The realities of a health care system that also discriminates can also lead to more cautious parenting, Shillingford says. “Oftentimes, the way that the system approaches people of color is quite different.” If a child is injured on a play structure, she says that a parent anticipating biased treatment might ask themselves, “Do I have the right medical care or health insurance to support that child? Are the medical folks in there going to take my child's thing seriously, are they going to take me seriously?”
Finding the Right Balance
When it comes down to parenting, it’s unlikely that a one-size-fits-all approach will work. “You can have some freedom, you can have flexibility, but there are rules that you have to follow,” says Shillingford. “Because if you don't, that could be a life-and-death situation for you.”
Even Skenazy says she wouldn’t place herself firmly in the camp of “free range.” “I’m part helicopter on my mom's side,” she says. “It's not the anti-helicopter-parenting movement, and also it's not anti-safety.” She emphasized that there are ways to encourage safe self-efficacy in children while taking into consideration the circumstances beyond their control — teaching all safety precautions, and allowing kids more responsibility in the home, for example.
But for parents whose children can be put in danger by the very systems designed to ensure safety — police and the state — as well as those who worry about their child’s ability to run the dishwasher without hurting themselves, a “responsive” parenting approach can help in wildly varying circumstances.
Dylann Gold, a clinical assistant professor in the Department of Child and Adolescent Psychiatry at NYU Langone Health, says, “Responsive parenting is responding to what your child needs, and adjusting where you are on the spectrum based on what your child responds to and what they need.”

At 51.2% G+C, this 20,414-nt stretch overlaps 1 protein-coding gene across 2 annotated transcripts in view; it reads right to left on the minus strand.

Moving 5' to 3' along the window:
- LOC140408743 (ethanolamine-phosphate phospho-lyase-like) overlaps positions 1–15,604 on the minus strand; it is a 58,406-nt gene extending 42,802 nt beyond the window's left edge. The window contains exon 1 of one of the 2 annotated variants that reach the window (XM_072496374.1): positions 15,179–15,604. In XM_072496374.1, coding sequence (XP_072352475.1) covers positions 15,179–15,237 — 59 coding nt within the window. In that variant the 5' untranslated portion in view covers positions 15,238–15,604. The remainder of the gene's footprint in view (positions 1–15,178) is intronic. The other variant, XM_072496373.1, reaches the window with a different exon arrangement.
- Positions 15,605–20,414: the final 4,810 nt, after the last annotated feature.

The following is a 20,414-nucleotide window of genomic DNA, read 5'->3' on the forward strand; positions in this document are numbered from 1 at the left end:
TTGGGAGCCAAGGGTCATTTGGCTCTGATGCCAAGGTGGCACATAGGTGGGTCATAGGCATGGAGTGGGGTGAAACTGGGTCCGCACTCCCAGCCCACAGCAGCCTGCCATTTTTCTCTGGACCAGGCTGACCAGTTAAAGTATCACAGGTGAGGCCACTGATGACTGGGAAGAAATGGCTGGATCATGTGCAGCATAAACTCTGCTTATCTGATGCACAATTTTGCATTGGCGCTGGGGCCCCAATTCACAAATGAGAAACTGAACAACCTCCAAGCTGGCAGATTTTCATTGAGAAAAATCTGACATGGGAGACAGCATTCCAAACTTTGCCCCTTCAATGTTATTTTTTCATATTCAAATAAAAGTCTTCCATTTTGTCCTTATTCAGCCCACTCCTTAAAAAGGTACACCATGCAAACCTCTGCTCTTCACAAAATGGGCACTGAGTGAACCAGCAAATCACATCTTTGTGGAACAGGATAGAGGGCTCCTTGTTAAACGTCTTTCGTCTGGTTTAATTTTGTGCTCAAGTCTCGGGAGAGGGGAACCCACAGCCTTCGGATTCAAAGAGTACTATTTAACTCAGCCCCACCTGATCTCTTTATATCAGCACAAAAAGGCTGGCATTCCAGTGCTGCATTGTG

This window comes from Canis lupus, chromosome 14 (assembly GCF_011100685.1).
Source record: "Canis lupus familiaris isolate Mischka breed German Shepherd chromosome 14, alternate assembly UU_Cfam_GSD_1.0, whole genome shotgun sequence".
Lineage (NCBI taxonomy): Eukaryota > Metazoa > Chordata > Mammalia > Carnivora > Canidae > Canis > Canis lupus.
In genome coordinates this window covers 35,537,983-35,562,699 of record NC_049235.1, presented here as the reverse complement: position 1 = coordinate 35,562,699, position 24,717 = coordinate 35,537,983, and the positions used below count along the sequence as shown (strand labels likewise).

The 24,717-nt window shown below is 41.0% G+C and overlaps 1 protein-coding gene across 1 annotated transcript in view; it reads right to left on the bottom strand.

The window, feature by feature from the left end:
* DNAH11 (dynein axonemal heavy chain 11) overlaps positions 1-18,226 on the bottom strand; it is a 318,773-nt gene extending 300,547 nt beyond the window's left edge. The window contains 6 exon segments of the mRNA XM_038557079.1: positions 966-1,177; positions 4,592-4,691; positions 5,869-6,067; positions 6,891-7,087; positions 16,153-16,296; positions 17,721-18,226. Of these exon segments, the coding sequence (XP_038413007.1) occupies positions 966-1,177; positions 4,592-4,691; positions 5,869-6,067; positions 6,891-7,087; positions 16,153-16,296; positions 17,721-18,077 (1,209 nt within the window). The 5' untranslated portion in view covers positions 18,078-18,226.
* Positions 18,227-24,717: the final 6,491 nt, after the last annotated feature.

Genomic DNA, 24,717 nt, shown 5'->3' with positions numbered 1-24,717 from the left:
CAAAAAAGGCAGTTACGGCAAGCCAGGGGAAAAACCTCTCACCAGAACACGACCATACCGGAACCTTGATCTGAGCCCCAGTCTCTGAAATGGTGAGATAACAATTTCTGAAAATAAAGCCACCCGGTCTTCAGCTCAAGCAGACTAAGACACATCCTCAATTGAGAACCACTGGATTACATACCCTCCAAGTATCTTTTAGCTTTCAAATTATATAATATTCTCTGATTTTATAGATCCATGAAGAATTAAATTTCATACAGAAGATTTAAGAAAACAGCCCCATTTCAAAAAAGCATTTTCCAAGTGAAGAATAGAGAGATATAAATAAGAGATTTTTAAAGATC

In cases where a perceived threat really is a threat, “We still want to be smart, right? We want to take this approach of helping to be brave when it comes to things that we feel like anxiety or hesitance might be getting in their way,” she says. And “when it comes to anxiety or hesitancy that is founded in reality, we want to help to support kids.”
Sometimes, parents themselves, especially parents from families that experience disproportionate scrutiny in their daily lives, just need a listening ear without a dismissal of their fears, says Shillingford. “If your co-worker, or if your friend, shares some level of anxiety, particularly related to their children, it's okay to listen even if you don't have anything to add,” she says. “Don't shut it down to say, ‘Don't worry about it, you have nothing to worry about,’ because that does not help those parents.”
Gold says the key to parenting is meeting each kid and family where they are. “It sounds kind of silly and overly simplistic, but you have to do what works for the child, do what works for the family, do what works for the community, and make sure that you're setting the child up to be successful.”